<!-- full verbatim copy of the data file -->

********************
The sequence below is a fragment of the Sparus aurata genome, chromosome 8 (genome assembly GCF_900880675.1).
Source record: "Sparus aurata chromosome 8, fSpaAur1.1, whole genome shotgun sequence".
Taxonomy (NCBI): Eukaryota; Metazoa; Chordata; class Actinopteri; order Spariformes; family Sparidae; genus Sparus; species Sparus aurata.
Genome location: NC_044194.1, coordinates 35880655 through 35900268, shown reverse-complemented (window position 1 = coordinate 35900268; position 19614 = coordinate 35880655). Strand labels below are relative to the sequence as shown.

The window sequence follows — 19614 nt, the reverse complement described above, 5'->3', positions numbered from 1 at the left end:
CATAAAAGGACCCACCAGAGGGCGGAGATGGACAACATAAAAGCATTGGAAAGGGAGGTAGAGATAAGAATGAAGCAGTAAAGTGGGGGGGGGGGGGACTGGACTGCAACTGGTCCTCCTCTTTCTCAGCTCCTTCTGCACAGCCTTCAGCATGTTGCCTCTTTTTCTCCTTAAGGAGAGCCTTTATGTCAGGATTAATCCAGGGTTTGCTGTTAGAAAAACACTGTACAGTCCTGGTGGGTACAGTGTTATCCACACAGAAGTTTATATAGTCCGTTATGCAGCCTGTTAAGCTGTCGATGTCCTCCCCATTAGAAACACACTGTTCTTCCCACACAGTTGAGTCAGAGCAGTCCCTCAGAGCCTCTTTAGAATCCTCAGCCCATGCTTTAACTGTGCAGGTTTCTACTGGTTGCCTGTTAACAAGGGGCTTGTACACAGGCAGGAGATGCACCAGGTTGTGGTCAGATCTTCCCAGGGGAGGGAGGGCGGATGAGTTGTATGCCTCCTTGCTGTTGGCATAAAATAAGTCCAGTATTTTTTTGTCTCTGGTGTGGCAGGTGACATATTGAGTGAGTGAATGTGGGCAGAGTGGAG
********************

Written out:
The sequence below is a fragment of the Sparus aurata genome, chromosome 8 (genome assembly GCF_900880675.1).
Source record: "Sparus aurata chromosome 8, fSpaAur1.1, whole genome shotgun sequence".
Taxonomy (NCBI): Eukaryota; Metazoa; Chordata; class Actinopteri; order Spariformes; family Sparidae; genus Sparus; species Sparus aurata.
Genome location: NC_044194.1, coordinates 35880655 through 35900268, shown reverse-complemented (window position 1 = coordinate 35900268; position 19614 = coordinate 35880655). Strand labels below are relative to the sequence as shown.

The window sequence follows — 19614 nt, the reverse complement described above, 5'->3', positions numbered from 1 at the left end:
CATAAAAGGACCCACCAGAGGGCGGAGATGGACAACATAAAAGCATTGGAAAGGGAGGTAGAGATAAGAATGAAGCAGTAAAGTGGGGGGGGGGGGGACTGGACTGCAACTGGTCCTCCTCTTTCTCAGCTCCTTCTGCACAGCCTTCAGCATGTTGCCTCTTTTTCTCCTTAAGGAGAGCCTTTATGTCAGGATTAATCCAGGGTTTGCTGTTAGAAAAACACTGTACAGTCCTGGTGGGTACAGTGTTATCCACACAGAAGTTTATATAGTCCGTTATGCAGCCTGTTAAGCTGTCGATGTCCTCCCCATTAGAAACACACTGTTCTTCCCACACAGTTGAGTCAGAGCAGTCCCTCAGAGCCTCTTTAGAATCCTCAGCCCATGCTTTAACTGTGCAGGTTTCTACTGGTTGCCTGTTAACAAGGGGCTTGTACACAGGCAGGAGATGCACCAGGTTGTGGTCAGATCTTCCCAGGGGAGGGAGGGCGGATGAGTTGTATGCCTCCTTGCTGTTGGCATAAAATAAGTCCAGTATTTTTTTGTCTCTGGTGTGGCAGGTGACATATTGAGTGAGTGAATGTGGGCAGAGTGGAG